Israel Drazin

Differences between a Jewish and non-Jewish tale

There are many instances where both Jews and non-Jews tell stories with some variations on the same plot. In many of these instances, the Jewish version attempts to use its version to teach Jews proper behavior. The following is an example.

Rip Van Winkle

Washington Irving (1783-1859) published “Rip Van Winkle” in 1820 and the tale became the first internationally famous American short story. It made Irving internationally famous. Rip had an aversion to all kinds of profitable work. He found it impossible to keep his farm in order. He was a rather simple, lazy, good-natured, kind, lovable man to everyone but his wife who was exasperated by Rip’s failure to do his chores. She hen-pecked poor Rip daily. But his wife’s behavior gained him universal popularity, for the constant complaints and threats of a termagant wife is worth all the sermons in the world for teaching the virtues of patience and long-suffering. Rip’s only escape from the labors of the farm and the clamor of his wife was to stroll away into the woods and sit at the foot of a tree.

One day as he was sitting under his tree, a strange man (later identified as a ghost of a long-dead inhabitant of the area) approached him and enticed him to drink a delicious intoxicating liquor. Rip drank liberally and soon fell asleep.

When he awoke, he saw that everything had changed. A new stream was in the area. His beard had grown a foot longer. When he arrived at his town, he discovered that he had been asleep for twenty years. Many of his friends had died. His wife was also dead. (Rip was unsure whether he should be happy or sad about being released from petticoat government.) His son was now grown, but was as lazy and unproductive as he had been. But his daughter was also grown, had married, and brought Rip to live at her house, and Rip found a place to sit daily on the bench at the door of the local inn.

There are many versions of such tales in various cultures. The following is a Jewish version.

Honi Hamaagel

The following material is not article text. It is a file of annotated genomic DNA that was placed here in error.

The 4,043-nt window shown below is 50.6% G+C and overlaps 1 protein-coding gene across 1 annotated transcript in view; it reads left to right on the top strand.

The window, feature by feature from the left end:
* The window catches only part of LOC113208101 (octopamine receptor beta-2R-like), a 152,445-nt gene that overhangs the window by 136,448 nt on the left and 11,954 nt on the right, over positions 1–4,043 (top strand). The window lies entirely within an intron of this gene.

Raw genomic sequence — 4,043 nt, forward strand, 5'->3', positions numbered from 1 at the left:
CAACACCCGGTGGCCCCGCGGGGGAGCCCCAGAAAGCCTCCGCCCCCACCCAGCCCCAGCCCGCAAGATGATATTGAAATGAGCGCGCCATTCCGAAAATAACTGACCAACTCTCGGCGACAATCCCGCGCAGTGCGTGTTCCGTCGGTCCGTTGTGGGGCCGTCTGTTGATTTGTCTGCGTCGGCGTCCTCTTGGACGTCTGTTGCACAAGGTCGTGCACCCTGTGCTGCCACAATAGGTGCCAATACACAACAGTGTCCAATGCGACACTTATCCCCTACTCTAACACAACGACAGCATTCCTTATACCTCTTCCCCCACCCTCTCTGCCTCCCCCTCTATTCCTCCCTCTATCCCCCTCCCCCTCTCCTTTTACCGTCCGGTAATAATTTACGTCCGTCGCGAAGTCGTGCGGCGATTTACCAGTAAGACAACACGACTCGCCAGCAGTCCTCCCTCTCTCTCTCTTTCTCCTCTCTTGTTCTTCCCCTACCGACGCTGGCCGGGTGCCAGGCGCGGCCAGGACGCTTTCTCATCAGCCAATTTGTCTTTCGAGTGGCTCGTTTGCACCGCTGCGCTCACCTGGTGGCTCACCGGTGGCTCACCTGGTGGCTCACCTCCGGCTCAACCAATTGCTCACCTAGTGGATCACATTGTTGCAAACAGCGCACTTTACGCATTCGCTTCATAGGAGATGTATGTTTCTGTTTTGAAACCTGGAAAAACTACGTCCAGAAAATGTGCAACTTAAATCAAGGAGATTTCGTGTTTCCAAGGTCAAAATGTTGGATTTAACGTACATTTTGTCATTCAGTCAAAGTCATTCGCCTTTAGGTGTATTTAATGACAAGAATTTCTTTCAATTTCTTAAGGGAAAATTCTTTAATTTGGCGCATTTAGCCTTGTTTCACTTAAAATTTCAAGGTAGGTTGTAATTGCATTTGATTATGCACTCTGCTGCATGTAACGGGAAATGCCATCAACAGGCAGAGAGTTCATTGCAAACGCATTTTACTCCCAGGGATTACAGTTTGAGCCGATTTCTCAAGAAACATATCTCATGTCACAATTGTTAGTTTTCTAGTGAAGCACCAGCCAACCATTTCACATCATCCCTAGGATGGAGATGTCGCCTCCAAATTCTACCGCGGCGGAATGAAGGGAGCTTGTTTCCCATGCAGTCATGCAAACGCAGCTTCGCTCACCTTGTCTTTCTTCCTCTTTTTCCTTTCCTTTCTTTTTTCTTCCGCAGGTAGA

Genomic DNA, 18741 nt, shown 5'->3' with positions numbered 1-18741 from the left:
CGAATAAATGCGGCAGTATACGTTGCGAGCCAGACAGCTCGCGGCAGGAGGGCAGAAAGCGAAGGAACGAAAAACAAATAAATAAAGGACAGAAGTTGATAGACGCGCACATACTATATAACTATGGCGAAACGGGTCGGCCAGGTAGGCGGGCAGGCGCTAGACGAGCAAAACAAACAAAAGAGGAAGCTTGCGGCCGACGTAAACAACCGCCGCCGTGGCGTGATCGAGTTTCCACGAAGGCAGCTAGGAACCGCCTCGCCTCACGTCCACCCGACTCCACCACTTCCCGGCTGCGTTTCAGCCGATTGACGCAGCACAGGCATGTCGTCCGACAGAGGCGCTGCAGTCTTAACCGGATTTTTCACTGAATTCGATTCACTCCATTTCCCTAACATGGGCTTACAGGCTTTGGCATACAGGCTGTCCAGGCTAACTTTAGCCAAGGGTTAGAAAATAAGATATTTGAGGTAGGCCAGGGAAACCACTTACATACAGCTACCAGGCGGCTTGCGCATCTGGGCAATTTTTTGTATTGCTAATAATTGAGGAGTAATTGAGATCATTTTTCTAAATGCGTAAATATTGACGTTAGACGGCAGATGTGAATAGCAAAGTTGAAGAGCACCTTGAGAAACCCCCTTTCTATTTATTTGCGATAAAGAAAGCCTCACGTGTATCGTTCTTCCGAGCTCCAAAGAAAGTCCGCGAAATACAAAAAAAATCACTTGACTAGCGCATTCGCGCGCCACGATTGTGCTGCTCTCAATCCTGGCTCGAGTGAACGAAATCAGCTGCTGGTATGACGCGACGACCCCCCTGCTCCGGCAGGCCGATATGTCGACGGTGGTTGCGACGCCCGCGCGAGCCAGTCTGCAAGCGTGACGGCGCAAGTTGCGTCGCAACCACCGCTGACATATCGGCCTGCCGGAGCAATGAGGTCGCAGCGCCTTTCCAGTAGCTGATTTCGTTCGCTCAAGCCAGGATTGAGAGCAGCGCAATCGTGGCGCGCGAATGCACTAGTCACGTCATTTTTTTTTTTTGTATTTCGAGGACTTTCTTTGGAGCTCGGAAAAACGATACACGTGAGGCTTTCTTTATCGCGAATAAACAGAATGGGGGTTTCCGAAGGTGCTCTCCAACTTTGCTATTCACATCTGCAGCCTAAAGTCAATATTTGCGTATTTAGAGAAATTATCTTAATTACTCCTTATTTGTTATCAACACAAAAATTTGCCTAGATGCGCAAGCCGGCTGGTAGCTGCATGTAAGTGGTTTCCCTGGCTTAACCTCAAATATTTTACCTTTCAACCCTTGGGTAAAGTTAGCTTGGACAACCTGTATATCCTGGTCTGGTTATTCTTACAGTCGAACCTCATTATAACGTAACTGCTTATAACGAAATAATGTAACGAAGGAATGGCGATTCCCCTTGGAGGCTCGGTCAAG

Honi Hamaagel (Honi the circle maker) was an especially pious Jewish man who lived during the first century BCE. The Talmud states that he was so pious that he had a special relationship with God and was able to be a miracle worker.[1] He would be able to pray for rain when the populace needed the precipitation. He would draw a circle, step inside it, and inform God that he would not step out of the circle until it rained. Due to his piety, he was always successful; God did not want to see this pious man stranded in a circle.

According to Talmud,[2] while traveling Honi saw a man planting a carob tree. He asked him, “How long would it take (for this tree) to bear fruit?” The man answered, “Seventy years.” He then asked, “Are you sure that you will live another seventy years?” The man answered, “No. But I’m not planting this (tree) for myself, but for the next generations and the ones that follow.” Honi shrugged his shoulders and left. Later, when he sat down to rest, he slept for seventy years. When he awoke and retraced his prior walk, he saw a man plucking carobs from a tree. He asked, “Did you plant this tree?” The man answered, “No. My grandfather planted it. My father told me that his father planted this tree for me.”


  1. Both stories focus on men well-liked by their communities.
  2. Both sleep for an unusual length of time and awaken to see changes in their surroundings.


  1. Rip was lazy, did little to help his wife and nothing to aid his community. Honi devoted himself to helping the general population.
  2. Honi was pious and loved by God because of his piety. Rip only thought of leisure.
  3. God is not mentioned in Rip’s story.
  4. Rip slept for twenty years, one generation, while Honi slept for seventy years, using the number seven that appears frequently in Jewish tales and which makes it possible for readers to see the impact of the action taken in the story two generations after the first act.
  5. Rip’s wife is disparaged in his tale. No women appear in Honi adventure.
  6. Rip does not change. He was lazy before he slept and lazy when he awoke. He made no contribution to his fellow citizens before and after the sleep. Honi changed. He did not seem to understand why the man planted a tree for a future generation before he slept; he left the man shrugging his shoulders. Later, the story tells the impact upon the man’s family and presumably both the reader and Honi learnt a lesson from what they saw/read.
  7. Rip’s story is fun to read but has no lesson for the reader. Honi’s tale teaches a profound lesson.

[1] Babylonian Talmud Taanit 19a and 23a.

[2] Taanit 23a.

About the Author
Dr. Israel Drazin served for 31 years in the US military and attained the rank of brigadier general. He is an attorney and a rabbi, with master’s degrees in both psychology and Hebrew literature and a PhD in Judaic studies. As a lawyer, he developed the legal strategy that saved the military chaplaincy when its constitutionality was attacked in court, and he received the Legion of Merit for his service. Dr. Drazin is the author of more than 50 books on the Bible, philosophy, and other subjects.